The Best Books I Read in 2016

One of the best decisions I made in 2016 was to stop listening to talk radio. I have a decent commute and as a result a good chunk of time in the car. Around March of last year I decide to start listing to books during my commute. To be honest it was not easy to go from mindless talk radio to having to focus a little more on a good book but I am so glad that I did.

I started by subscribing to Amazon’s Audible and I loved the selection and the fact that for $14 a month I can get any audio book I want. But I wanted to listen to a lot more than one book a month so I looked around and discovered Hoopla. Hoopla is a service offered through my library that allows me to borrow and download 5 audio books a month to their app for free. While the selection is not as extensive as Audible I now have over 100 books in queue that I want to listen to through hoopla. That should keep me busy for a while.

I will admit that I love putting together lists of books that I want to read (In addition to the 100 books in queue on Hoopla, I have over 200 on my list at Amazon) but have a hard time deciding what book to read now. I devised a simple plan to help me. I break my books into 4 categories and rotate though the 4 categories before reading 2 books of the same. The 4 categories are:

1.       Business and Personal Development

2.       Spirituality and Parenting

3.       History and Biographies

4.       The Classics (On a quest to read/reread the 100 greatest classics of all time)

Over-simplistic for sure but at least it helps me!

Now on to the books that I read (well actually listed to almost all of them) in 2016:

1.       Mere Christianity, C.S. Lewis

A wonderful and simple synopsis of what it means to be Christian. It can serve as an introduction to Christianity as much a reminder of who we are called to be. I could see myself going back to this book many times in my life.

Good Quote: “Faith, in the sense in which I am here using the word, is the art of holding on to things your reason has once accepted, in spite of your changing moods.”

2.       The Thank You Economy, Gary Vanerchuck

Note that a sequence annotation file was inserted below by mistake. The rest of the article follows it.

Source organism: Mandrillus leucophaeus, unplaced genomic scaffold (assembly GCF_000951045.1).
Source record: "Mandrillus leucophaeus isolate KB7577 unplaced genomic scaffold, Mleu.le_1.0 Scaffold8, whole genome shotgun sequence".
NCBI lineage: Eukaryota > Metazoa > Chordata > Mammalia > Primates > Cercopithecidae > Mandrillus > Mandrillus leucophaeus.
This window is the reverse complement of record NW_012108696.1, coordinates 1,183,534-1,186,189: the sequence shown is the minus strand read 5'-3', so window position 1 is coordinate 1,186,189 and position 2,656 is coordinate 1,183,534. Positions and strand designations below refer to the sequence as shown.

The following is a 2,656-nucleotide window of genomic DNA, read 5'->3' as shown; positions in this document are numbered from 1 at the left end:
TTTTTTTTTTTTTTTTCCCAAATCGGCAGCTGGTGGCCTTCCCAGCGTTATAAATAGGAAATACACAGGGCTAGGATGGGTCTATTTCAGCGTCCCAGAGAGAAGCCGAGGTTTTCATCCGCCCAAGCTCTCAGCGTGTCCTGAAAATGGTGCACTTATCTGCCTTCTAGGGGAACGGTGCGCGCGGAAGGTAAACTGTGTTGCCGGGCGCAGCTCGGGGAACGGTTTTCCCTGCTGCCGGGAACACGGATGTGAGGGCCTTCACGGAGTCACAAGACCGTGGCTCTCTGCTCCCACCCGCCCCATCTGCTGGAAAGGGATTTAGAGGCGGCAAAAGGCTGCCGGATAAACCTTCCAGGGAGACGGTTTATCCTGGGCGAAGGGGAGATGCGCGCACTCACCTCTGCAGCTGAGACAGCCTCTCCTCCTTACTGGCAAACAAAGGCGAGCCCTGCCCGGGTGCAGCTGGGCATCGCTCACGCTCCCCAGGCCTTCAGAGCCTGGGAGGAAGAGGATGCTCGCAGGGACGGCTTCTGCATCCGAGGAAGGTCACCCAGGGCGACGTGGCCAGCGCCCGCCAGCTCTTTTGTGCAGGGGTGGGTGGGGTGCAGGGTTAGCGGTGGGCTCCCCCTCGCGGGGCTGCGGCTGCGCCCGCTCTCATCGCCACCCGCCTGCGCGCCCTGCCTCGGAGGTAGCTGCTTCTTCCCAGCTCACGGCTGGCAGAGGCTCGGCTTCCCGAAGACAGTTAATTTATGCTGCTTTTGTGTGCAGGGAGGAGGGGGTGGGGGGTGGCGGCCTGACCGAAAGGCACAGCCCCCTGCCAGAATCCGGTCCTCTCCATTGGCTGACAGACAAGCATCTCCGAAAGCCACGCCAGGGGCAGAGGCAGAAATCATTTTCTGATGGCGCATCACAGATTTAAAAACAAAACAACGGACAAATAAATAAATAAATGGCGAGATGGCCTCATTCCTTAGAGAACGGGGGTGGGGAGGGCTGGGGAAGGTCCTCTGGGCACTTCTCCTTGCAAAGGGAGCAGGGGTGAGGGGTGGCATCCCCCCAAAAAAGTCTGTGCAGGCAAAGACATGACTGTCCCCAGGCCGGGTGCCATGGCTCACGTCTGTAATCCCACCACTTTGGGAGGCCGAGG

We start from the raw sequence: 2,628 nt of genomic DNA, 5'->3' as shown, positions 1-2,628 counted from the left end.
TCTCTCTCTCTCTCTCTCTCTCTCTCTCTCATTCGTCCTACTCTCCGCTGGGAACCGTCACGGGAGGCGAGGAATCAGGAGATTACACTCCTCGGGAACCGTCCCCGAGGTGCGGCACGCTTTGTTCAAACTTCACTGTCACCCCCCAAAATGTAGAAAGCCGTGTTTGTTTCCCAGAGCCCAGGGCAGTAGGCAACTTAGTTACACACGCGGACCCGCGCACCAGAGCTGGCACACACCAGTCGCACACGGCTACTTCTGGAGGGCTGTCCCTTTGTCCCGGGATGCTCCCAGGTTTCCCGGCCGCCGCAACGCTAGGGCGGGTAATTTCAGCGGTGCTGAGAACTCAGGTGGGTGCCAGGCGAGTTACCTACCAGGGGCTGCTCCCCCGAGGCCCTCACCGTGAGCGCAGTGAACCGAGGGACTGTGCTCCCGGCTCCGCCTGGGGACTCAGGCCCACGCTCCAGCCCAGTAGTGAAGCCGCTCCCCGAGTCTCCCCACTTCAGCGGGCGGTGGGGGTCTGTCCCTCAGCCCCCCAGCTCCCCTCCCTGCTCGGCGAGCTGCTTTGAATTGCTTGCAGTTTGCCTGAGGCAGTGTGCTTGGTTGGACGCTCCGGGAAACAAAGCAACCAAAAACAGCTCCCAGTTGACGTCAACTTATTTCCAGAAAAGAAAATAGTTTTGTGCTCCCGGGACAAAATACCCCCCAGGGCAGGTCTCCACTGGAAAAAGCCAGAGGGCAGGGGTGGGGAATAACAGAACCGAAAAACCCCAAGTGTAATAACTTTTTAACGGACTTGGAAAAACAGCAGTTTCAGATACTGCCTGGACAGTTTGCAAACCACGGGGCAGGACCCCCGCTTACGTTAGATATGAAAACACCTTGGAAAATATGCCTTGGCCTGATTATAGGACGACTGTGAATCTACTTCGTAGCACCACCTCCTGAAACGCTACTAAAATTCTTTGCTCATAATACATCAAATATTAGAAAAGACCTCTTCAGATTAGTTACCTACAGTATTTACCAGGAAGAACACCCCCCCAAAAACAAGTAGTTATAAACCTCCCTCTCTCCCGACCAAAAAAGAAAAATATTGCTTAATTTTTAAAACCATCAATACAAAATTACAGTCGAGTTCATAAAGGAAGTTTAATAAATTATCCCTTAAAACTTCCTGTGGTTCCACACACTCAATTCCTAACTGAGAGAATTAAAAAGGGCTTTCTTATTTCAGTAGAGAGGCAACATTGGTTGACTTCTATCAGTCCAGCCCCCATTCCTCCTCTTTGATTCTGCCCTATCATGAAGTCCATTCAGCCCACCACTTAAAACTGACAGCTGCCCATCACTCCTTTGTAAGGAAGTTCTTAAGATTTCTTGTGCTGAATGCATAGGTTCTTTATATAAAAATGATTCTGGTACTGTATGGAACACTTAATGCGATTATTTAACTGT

Gary Vaynerchuck is a “new media” mogul specializing in helping companies to develop marketing strategies that have an impact in a social world. I find that he has great perspective on social media, marketing and business. The Thank You Economy is his marketing philosophy, deliver value, deliver value, deliver value and then ask for the business.

Good Quote: “In the end, no matter what obstacles a company faces in the Thank You Economy, the solution will always be the same. Competitors are bigger? Outcare them. They’re cheaper? Outcare them. They’ve got celebrity status and you don’t? Outcare them. Social media gives you the tools to touch your consumer and create an emotion where before there might not have been one.


3.       The Everything Store: Jeff Bezos and the Age of Amazon, Brad Stone

Probably the best business bio I have ever read. It is the story of Jeff Bezos and Amazon. Fascinating and scary.

Good Quotes: “It’s easier to invent the future than to predict it.” 

4.       Elon Musk: Inventing the Future, Ashlee Vance

The complicated story of Elon Musk and the empire he is building around Tesla, SolarCity and SpaceX. 

Good Quote: “What Musk has developed that so many of the entrepreneurs in Silicon Valley lack is a meaningful worldview. He’s the possessed genius on the grandest quest anyone has ever concocted. He’s less a CEO chasing riches than a general marshaling troops to secure victory. Where Mark Zuckerberg wants to help you share baby photos, Musk wants to . . . well . . . save the human race from self-imposed or accidental annihilation.” 


5.       Man’s Search For Meaning, Viktor Frankl

I had the opportunity to travel to Poland this year and visit the site of one of, if not the greatest atrocities of the 20th century, Auschwitz-Birkenau. As a way of preparing me for the trip I wanted to read a firsthand account of a survivor that in some way came to find meaning through the suffering and senseless brutality.